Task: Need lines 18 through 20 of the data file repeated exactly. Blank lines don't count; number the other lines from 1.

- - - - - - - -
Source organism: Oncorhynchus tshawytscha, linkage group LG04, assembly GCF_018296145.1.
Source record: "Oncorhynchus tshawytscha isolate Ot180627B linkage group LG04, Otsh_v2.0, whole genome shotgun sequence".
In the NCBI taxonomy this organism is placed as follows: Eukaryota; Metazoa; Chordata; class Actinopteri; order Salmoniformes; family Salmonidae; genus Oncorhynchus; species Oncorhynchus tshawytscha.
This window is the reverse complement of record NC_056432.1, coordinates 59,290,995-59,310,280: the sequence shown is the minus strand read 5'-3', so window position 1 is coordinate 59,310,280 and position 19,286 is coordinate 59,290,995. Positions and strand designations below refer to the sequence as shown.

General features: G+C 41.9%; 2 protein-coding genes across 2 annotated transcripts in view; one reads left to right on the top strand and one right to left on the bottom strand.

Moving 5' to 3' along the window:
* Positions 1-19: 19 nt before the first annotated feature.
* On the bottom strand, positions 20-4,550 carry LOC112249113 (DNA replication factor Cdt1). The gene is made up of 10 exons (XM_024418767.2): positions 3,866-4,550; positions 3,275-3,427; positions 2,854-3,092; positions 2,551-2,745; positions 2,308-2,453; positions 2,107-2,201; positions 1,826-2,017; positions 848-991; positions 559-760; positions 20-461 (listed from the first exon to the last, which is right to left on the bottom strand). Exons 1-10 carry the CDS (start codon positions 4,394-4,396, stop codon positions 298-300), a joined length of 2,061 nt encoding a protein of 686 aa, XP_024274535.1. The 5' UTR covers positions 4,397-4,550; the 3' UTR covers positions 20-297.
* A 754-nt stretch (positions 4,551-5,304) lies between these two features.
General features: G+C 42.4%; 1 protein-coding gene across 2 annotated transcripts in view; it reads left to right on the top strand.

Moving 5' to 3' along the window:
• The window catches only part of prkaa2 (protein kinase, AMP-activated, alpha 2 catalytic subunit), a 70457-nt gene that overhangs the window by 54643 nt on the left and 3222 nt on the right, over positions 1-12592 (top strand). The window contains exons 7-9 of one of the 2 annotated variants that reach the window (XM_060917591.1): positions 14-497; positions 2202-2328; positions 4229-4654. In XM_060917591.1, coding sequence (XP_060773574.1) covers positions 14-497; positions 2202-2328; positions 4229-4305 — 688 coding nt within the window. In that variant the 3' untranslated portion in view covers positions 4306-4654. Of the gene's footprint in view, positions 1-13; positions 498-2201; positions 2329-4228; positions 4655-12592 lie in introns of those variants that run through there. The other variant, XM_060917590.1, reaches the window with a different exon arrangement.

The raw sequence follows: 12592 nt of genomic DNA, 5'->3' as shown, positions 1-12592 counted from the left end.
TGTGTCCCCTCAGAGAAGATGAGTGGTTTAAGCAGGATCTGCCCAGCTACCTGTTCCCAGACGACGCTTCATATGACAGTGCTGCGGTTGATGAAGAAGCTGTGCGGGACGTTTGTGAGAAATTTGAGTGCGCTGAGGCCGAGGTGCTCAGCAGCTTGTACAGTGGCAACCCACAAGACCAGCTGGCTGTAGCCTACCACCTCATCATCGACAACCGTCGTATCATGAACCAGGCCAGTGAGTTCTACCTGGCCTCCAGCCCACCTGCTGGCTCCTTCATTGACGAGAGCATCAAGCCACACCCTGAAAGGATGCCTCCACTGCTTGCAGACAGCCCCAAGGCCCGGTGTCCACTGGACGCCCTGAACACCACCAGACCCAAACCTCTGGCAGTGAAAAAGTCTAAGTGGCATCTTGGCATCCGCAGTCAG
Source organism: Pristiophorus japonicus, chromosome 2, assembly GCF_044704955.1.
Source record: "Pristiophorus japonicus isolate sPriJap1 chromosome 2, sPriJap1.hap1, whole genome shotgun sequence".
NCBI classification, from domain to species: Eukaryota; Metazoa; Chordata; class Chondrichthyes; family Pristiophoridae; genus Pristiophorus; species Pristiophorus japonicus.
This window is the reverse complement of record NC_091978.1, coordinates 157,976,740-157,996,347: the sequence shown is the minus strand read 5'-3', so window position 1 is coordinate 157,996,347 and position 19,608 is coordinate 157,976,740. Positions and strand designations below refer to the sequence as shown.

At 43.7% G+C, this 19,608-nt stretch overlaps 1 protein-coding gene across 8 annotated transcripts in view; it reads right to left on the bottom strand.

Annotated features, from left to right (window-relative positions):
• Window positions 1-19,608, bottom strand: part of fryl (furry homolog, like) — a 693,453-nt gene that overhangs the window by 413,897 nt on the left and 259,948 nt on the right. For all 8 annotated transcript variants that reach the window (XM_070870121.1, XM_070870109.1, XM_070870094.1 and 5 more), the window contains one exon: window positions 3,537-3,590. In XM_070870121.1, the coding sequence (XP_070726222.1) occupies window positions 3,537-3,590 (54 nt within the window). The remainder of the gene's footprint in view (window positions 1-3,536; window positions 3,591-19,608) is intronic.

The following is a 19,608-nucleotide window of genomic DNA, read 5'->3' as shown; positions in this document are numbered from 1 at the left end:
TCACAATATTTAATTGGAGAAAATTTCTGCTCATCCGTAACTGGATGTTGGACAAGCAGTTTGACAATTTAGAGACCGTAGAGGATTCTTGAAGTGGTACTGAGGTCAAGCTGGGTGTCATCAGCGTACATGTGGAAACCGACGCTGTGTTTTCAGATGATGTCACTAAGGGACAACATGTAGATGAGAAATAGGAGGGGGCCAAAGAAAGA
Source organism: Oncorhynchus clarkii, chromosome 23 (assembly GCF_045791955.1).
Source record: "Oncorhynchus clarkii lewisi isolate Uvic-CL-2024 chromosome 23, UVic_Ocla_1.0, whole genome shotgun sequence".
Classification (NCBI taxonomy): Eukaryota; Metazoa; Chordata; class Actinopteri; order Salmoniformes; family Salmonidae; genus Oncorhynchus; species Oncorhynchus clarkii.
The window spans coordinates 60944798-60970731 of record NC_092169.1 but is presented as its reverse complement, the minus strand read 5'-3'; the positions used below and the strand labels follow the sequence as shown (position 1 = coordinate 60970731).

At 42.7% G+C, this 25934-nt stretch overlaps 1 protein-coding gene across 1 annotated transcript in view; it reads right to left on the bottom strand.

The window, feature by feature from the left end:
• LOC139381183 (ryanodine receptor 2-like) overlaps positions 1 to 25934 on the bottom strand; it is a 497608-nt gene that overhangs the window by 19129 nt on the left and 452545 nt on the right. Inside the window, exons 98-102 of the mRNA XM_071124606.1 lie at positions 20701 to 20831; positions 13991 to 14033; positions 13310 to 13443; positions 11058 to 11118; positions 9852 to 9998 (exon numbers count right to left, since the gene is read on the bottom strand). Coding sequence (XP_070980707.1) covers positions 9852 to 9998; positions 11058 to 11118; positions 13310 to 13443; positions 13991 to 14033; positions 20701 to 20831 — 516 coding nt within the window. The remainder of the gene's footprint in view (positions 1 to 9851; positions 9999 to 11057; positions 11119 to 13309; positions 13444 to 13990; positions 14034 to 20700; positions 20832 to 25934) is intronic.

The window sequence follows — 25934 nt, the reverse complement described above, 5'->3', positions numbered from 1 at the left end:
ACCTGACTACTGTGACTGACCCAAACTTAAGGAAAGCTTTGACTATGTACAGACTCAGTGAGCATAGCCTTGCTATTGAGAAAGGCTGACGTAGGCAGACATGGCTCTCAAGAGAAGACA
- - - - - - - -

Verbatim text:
This window is the reverse complement of record NC_091978.1, coordinates 157,976,740-157,996,347: the sequence shown is the minus strand read 5'-3', so window position 1 is coordinate 157,996,347 and position 19,608 is coordinate 157,976,740. Positions and strand designations below refer to the sequence as shown.

At 43.7% G+C, this 19,608-nt stretch overlaps 1 protein-coding gene across 8 annotated transcripts in view; it reads right to left on the bottom strand.

Annotated features, from left to right (window-relative positions):